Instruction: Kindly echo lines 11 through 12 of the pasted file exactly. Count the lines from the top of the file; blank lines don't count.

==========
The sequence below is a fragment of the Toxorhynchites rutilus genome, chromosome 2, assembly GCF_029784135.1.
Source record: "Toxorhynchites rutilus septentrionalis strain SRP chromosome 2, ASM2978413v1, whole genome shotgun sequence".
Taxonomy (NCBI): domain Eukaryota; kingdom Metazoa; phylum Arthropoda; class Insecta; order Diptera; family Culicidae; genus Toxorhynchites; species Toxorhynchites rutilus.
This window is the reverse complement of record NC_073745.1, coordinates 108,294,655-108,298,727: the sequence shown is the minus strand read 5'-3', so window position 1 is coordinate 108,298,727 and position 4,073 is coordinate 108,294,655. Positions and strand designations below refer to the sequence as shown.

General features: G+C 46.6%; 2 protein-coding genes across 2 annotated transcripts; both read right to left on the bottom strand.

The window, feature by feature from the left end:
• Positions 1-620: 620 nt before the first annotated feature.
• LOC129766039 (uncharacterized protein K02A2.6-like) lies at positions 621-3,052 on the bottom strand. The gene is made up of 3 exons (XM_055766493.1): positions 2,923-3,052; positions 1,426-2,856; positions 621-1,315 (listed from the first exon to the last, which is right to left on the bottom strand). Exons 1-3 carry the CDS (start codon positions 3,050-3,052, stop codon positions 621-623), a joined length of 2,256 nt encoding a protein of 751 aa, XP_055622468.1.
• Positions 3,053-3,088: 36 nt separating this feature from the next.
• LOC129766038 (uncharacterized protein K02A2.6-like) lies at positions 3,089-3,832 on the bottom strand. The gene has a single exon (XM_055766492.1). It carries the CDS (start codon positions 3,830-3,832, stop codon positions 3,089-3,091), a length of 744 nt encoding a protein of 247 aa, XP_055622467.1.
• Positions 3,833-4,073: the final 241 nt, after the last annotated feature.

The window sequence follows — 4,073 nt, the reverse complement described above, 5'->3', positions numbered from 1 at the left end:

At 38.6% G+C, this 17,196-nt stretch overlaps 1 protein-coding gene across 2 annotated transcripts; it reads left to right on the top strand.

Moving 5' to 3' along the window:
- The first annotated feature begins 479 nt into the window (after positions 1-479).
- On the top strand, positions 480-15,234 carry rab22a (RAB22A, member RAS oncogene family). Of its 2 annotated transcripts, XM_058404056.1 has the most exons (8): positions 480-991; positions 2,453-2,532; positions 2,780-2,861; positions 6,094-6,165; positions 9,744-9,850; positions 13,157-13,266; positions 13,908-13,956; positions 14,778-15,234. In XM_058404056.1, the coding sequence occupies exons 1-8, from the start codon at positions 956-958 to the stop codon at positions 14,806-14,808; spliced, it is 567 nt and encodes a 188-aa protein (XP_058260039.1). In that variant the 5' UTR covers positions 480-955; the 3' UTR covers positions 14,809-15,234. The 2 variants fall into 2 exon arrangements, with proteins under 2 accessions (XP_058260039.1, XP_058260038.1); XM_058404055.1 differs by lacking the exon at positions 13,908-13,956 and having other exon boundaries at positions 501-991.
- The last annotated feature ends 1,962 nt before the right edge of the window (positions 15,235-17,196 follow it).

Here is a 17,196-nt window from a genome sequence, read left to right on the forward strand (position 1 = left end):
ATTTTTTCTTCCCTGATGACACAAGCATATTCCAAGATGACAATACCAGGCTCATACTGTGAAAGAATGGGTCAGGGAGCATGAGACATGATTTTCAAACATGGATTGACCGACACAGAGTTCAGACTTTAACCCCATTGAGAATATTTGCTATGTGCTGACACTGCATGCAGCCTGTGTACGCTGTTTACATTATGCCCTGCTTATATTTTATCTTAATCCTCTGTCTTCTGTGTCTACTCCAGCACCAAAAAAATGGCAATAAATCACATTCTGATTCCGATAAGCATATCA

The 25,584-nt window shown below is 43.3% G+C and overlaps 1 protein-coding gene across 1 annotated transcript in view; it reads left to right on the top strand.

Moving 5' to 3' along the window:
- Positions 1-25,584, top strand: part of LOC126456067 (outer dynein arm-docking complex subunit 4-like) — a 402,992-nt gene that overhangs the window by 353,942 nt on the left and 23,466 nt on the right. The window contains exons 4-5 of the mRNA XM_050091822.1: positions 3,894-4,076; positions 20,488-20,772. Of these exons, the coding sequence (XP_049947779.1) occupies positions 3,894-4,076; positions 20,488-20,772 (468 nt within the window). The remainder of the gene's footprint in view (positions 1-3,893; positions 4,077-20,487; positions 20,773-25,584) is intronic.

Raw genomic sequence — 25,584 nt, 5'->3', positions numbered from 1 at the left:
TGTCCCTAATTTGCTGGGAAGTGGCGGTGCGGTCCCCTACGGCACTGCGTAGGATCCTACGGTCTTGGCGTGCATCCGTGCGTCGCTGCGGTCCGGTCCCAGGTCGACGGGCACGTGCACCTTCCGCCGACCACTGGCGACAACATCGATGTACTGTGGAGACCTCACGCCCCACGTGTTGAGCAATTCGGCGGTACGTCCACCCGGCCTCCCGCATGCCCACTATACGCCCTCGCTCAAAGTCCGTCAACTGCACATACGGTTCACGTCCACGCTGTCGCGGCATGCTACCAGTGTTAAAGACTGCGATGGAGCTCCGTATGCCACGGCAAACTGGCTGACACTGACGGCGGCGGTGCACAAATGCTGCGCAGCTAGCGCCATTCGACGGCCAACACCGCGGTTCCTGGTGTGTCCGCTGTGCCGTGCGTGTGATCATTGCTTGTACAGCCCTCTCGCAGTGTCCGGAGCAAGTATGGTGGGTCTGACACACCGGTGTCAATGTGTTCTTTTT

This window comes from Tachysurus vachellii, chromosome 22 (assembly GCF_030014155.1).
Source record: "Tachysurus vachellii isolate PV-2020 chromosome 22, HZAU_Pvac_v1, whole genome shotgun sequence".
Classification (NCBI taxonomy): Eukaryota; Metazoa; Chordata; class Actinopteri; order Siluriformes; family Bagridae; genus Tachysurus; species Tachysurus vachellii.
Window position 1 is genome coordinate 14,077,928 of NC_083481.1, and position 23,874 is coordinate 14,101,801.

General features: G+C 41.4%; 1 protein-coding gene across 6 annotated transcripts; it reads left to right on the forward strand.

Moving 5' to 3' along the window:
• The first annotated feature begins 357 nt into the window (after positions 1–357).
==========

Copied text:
• Positions 3,833-4,073: the final 241 nt, after the last annotated feature.

The window sequence follows — 4,073 nt, the reverse complement described above, 5'->3', positions numbered from 1 at the left end: